Credit aggregates still stalled

Going nowhere fast, from the RBA:

All growth rates for the financial aggregates are seasonally adjusted, and adjusted for the effects of breaks in the series as recorded in the notes to the tables listed below. Data for the levels of financial aggregates are not adjusted for series breaks, and growth rates should not be calculated from data on the levels of credit. Historical levels and growth rates for the financial aggregates have been revised owing to the resubmission of data by some financial intermediaries, the re-estimation of seasonal factors and the incorporation of securitisation data. The RBA credit aggregates measure credit provided by financial institutions operating domestically. They do not capture cross-border or non-intermediated lending.

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  1. Stalled will be understatement of the year next year as we now enter “The Great Australian Property Crash”
    There is no way out of this and that’s it,
    2020 will go down in the record books as the Great Australian Dream turns into The Great Australian Nightmare

    • Goldstandard1MEMBER

      I’ll believe it when it happens. The evidence says it could, should and will happen starting Feb/March 2020, but the can keeps getting kicked down the road.
      My position is this, it will happen eventually and even if that is in 2 years, that is not long enough to justify taking on high levels of debt for record illogically high house prices in this country. When it goes, it will go fast, faster than the rises we’ve seen since May 2019.
      Some others seem to think that it hasn’t happened yet, it won’t happen. They have no idea and have never seen economic hardship for a long time if ever. It’s quick, ugly and inevitable.

      • Gold
        We are here mate, the fat lady has sung!
        Only Aussie’s 50+ know what a recession is and when prices fall
        The problem is that even when prices fall 50% buying property will still be unaffordable, people won’t have jobs and banks will be even tougher
        It’s going to be very brutal and very sad
        This could have been avoided
        MB has been screaming from the roof since 2012

        • The problem is that even when prices fall 50% buying property will still be unaffordable, people won’t have jobs and banks will be even tougher

          Here is a mathematical problem for you:

          There are 2 million houses
          There are 3 million families requiring a house
          The median house price is currently $1 million which is unaffordable to 1 million families.

          By what percentage do prices have to fall to enable every family to buy a house to live in?

          • At the start of the cycle when you could buy homes at 2 or 3 times income and the economy was in the early stages of the long cycle as interest rates kept falling over time house prices started to lose affordability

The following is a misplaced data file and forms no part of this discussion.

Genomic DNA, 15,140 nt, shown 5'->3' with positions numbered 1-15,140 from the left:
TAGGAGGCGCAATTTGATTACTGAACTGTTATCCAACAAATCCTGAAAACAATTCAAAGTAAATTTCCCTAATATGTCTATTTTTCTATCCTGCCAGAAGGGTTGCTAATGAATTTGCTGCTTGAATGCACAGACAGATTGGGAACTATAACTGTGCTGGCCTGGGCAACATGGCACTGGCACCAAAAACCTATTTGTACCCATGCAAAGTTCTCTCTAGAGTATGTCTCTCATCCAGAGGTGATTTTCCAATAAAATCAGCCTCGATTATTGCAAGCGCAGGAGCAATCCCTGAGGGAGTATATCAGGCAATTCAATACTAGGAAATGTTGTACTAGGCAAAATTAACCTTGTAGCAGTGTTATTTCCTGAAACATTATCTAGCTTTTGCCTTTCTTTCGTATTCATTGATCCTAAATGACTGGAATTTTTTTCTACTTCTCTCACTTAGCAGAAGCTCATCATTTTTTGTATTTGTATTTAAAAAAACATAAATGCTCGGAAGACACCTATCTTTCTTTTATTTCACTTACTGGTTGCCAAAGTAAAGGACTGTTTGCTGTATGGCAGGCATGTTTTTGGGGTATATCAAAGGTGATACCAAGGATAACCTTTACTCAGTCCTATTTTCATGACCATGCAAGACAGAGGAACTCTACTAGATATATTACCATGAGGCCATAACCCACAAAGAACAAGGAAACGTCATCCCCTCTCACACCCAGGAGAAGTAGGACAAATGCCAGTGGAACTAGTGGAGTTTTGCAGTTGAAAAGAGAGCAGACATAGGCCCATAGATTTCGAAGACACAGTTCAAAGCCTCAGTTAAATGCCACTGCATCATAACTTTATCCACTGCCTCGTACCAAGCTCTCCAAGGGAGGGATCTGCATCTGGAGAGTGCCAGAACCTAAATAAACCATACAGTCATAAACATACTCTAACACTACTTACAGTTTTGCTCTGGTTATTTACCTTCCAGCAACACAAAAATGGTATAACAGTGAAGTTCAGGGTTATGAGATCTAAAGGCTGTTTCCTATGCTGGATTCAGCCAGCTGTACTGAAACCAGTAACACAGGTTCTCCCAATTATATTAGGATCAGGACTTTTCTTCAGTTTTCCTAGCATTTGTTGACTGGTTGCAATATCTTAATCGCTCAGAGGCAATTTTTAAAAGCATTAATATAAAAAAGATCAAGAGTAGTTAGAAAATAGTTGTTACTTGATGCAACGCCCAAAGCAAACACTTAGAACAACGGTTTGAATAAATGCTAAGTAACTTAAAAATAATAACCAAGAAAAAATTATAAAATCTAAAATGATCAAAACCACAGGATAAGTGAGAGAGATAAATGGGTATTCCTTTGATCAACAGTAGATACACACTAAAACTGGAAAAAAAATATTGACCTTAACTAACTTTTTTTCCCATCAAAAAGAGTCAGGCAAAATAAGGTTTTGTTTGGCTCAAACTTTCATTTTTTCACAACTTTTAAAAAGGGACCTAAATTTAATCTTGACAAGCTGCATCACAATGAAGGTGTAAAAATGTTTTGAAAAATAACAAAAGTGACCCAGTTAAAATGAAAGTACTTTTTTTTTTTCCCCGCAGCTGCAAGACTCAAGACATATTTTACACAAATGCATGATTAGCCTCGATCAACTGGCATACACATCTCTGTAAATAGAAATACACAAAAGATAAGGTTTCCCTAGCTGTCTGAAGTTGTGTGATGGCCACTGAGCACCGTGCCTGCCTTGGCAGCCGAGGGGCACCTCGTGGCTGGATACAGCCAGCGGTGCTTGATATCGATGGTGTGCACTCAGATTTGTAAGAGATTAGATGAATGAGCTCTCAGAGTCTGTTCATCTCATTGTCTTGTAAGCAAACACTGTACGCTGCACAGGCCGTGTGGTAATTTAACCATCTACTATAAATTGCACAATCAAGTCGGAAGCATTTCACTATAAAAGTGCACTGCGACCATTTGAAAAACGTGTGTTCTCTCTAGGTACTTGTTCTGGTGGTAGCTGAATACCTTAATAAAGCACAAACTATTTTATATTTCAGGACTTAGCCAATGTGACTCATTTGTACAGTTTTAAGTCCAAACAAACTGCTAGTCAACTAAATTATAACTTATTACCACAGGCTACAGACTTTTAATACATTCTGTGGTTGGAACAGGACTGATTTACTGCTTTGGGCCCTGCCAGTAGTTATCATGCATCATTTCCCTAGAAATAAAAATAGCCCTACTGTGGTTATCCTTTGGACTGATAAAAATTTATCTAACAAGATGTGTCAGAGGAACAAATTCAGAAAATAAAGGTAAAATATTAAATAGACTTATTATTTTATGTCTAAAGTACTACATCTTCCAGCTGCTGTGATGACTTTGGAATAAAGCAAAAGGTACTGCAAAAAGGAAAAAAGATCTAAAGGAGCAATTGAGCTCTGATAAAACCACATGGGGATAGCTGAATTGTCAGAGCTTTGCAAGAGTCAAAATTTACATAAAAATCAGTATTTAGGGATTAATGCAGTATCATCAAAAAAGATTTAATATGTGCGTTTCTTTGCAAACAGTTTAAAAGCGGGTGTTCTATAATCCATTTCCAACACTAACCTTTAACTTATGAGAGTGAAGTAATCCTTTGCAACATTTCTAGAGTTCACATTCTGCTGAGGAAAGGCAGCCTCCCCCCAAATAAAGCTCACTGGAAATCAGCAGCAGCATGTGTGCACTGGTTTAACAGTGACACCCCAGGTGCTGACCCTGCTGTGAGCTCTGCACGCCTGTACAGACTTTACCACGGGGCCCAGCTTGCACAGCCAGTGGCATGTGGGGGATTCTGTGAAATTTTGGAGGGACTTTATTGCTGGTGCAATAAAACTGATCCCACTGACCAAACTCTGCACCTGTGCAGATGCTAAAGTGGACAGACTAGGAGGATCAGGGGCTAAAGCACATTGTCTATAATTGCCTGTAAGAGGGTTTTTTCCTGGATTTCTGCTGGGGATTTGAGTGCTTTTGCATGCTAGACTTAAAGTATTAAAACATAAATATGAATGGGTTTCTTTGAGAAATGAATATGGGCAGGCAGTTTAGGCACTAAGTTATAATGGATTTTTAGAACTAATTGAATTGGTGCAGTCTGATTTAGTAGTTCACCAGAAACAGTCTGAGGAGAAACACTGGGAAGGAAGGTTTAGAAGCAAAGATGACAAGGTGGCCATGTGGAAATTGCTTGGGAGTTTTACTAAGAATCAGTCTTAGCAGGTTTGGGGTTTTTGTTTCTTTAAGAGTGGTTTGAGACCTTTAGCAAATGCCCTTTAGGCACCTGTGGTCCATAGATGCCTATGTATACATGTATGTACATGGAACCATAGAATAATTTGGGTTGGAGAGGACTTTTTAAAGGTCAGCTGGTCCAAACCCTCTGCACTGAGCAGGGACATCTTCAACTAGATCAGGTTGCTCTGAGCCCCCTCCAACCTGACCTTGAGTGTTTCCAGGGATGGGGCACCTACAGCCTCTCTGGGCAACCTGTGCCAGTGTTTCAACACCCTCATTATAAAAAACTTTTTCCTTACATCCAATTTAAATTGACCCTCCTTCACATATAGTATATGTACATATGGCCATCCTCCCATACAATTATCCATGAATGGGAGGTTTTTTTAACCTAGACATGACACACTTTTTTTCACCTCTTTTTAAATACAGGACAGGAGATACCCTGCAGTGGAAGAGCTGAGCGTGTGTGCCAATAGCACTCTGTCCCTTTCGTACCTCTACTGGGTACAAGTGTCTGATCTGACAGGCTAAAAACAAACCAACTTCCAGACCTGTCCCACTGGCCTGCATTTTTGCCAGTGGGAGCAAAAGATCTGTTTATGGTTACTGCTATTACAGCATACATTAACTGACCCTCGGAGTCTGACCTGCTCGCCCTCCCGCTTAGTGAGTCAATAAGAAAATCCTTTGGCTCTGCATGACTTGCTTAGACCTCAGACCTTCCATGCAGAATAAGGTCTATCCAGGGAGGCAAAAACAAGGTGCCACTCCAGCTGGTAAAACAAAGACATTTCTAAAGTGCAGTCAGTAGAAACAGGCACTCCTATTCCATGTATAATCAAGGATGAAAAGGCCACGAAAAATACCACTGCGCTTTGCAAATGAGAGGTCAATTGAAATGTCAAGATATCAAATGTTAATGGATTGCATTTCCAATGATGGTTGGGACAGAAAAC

We have to see but as the falls happen it may be that prices seem more affordable but it’ll be very hard to get finance and also many won’t have a job even if prices are half
            Probably the haves will find it much more affordable
            The middle and lower maybe never
            It’ll be very interesting to observe
            Let’s see how it plays out, you don’t have to wait any longer
            We are now at the very start of the multi year decline

        • I think you are still ignoring the policy lever realities. There are at least 2 rate cuts left and the QE backstop after that. Under those conditions there is simply no way in hell property prices will do anything but inflate further. Whilst continued bubble blowing is no way to manage an economy, when that’s the only trick u have u can bet it will be played until it’s exhaustion, which could be many years down the track still.

      • Professor DemographyMEMBER

        Can will be carefully aimed at and booted again. Guaranteed. I concede it can’t be done forever but there is only one way to find the limit.

        • People here having been calling the crash since 2012. Maybe in another 7 years it might come to fruition…

          • Yes true but the crash only comes when everyone thinks prices will rise further and or throw the towel in
            We are at that point
            Enjoy house price bbq’s this summer it’ll be the last

        • Agree because a massive property bust will terminate every government in the country. I would expect every lever to be pulled to avoid that outcome.

  2. The RBAs personal credit statistics are becoming less relevant each month. Growth rates and transaction volumes of Buy Now Pay Later services is such that they now have a structural impact on the personal credit growth values.

    Credit card users that previously paid one card off with another and then rolled the lot into a personal loan can now sacrifice future cash flows instead. Debt does not matter – but matching the expected cash flows, or debt serviceability does. This is the same argument cited by CJoye used to justify higher household debt to income ratios by expressing it as debt serviceability.

    Would be disappointing if the RBA failed to realise that this stat was flawed (structurally underestimates) and uses it to justify QE policy. Even more infuriating if those same BNPL companies are eligible to access QE loans.

    Otherwise interested to see how BNPL providers go over Christmas and New Year period, especially if they can capture slightly larger priced items like airfares.